MeetMe app blamed for crimes

Lawsuit alleges app is tool for predators

By Jace Larson - Investigative Reporter

HOUSTON - A relatively new cellphone application that allows users to see and chat with strangers nearby is blamed for at least two robberies in the Houston area, and police tell Local 2 Investigates that they think there are more victims.

MeetMe allows users to see bio photos of other users and how close those users are.

"With one tap, it shows you people who are close by," Amanda Wildes told investigative reporter Jace Larson.

Her home was burglarized after a man she met on the application stole her purse, keys and cellphone.

Wildes said she had chatted and talked on the phone with a man named Rico for a month before they decided to meet in person a few days before the robbery.

"I even went to his house, and his mom gave me soup and everything," Wildes said.

A few days later, she and Rico were driving in the northwest metro area. Wildes said she asked to listen to a different CD, but the CD changer was in the trunk. She said Rico then pulled over and she got out, but she said he sped away and left her behind.

"He had my purse, my cellphone and the keys to my house and my debit card, everything," she said.

When she finally got back to her Friendswood home, her jewelry and two televisions were missing. Police suspect that the burglar was the man she met on the MeetMe app.

According to police, there are other victims in different cases.

A man and his friends were robbed and pistol-whipped in November after a woman on MeetMe lured them to a northwest Harris County home.

The woman claimed that she was having a party. When the men walked through a gate on the side of the house, two men with a gun confronted the victims.

"Basically they robbed them of the car keys, cellphone and other valuables," Harris County Precinct 4 Assistant Chief Mark Herman told Local 2.

Two people were arrested and two are still on the run, he said.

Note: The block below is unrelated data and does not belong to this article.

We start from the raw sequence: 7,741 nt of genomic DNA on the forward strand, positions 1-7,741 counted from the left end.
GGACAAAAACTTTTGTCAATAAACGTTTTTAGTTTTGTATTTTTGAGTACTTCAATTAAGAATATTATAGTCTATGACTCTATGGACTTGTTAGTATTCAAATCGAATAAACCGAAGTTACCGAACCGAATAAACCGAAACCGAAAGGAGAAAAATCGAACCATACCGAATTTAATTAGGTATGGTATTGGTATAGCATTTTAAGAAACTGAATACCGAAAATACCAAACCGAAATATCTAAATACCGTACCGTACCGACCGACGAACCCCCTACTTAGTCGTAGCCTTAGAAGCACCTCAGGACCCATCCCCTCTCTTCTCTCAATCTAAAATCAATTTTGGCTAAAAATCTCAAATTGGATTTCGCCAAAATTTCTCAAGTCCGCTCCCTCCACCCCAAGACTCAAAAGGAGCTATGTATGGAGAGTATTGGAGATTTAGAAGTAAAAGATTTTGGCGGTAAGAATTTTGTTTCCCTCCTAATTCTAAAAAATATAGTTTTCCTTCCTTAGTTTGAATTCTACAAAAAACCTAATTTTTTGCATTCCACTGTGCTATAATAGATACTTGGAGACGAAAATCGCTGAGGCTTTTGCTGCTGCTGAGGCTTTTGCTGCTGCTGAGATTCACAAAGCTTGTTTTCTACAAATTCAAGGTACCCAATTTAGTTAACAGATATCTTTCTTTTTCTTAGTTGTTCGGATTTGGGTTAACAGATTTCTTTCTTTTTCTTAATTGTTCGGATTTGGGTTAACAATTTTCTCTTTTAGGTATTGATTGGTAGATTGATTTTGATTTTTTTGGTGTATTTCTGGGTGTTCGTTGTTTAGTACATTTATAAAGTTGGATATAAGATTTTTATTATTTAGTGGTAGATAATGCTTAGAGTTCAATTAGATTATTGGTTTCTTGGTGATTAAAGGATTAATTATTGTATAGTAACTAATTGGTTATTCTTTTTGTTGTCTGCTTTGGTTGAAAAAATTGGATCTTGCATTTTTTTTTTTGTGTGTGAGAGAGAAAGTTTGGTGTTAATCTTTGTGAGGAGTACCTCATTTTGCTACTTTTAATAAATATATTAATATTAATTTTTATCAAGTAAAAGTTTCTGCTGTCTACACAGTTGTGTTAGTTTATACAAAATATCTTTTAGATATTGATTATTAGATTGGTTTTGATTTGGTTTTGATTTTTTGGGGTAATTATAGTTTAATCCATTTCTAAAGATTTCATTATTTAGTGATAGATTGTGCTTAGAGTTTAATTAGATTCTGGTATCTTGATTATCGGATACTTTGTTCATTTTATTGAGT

Herman thinks this type of thing happens more than police know about.

"We feel there are other potential victims out there. Some may have a wife or girlfriend or significant other that they don't want them to know they are surfing the Internet for companionship or to meet other people," he said.

A Local 2 producer signed up for the service to experience it firsthand. Within hours, she had several people wanting to converse.

"Hey sexy, can I call you? How are you doing," one person wrote.

Another asked, "Can you send me a photo of you so I can show Santa what I want for Christmas?"

A MeetMe company spokesman said via email that the website and application have 1 million users a day, and robberies are not the norm.

The spokesperson also said MeetMe has monitors that review activity on the site and send anything of concern to law enforcement.

The city of San Francisco has filed a lawsuit against MeetMe, claiming that the company published photos, profiles and locations of minors as young as 13. The lawsuit accuses MeetMe of failing to provide adequate privacy.

"As previously disclosed by the San Francisco City Attorney's office, MeetMe is engaged in discussions to resolve the case," the MeetMe spokesman said in a statement.

The company said it cautions users about meeting people they do not know.

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